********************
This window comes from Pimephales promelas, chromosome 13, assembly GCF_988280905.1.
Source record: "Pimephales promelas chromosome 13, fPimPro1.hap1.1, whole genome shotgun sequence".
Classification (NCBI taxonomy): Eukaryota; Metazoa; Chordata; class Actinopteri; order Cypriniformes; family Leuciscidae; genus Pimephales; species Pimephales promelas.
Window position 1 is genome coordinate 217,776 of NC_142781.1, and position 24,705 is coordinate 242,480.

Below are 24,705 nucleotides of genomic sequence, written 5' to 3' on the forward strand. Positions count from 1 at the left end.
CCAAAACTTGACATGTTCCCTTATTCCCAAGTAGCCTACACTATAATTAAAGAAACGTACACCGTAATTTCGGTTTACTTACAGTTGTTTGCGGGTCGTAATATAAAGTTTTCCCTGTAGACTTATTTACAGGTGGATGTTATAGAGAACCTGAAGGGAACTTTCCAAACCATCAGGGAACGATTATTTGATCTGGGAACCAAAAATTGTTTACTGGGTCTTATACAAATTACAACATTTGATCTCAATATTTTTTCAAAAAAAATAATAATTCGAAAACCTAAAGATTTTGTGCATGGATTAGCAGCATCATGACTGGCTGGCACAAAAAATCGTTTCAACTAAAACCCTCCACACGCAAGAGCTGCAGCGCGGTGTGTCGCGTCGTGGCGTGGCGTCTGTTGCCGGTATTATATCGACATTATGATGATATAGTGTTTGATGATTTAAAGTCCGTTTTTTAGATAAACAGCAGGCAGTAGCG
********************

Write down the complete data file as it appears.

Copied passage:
This window comes from Pimephales promelas, chromosome 13, assembly GCF_988280905.1.
Source record: "Pimephales promelas chromosome 13, fPimPro1.hap1.1, whole genome shotgun sequence".
Classification (NCBI taxonomy): Eukaryota; Metazoa; Chordata; class Actinopteri; order Cypriniformes; family Leuciscidae; genus Pimephales; species Pimephales promelas.
Window position 1 is genome coordinate 217,776 of NC_142781.1, and position 24,705 is coordinate 242,480.

Below are 24,705 nucleotides of genomic sequence, written 5' to 3' on the forward strand. Positions count from 1 at the left end.
CCAAAACTTGACATGTTCCCTTATTCCCAAGTAGCCTACACTATAATTAAAGAAACGTACACCGTAATTTCGGTTTACTTACAGTTGTTTGCGGGTCGTAATATAAAGTTTTCCCTGTAGACTTATTTACAGGTGGATGTTATAGAGAACCTGAAGGGAACTTTCCAAACCATCAGGGAACGATTATTTGATCTGGGAACCAAAAATTGTTTACTGGGTCTTATACAAATTACAACATTTGATCTCAATATTTTTTCAAAAAAAATAATAATTCGAAAACCTAAAGATTTTGTGCATGGATTAGCAGCATCATGACTGGCTGGCACAAAAAATCGTTTCAACTAAAACCCTCCACACGCAAGAGCTGCAGCGCGGTGTGTCGCGTCGTGGCGTGGCGTCTGTTGCCGGTATTATATCGACATTATGATGATATAGTGTTTGATGATTTAAAGTCCGTTTTTTAGATAAACAGCAGGCAGTAGCG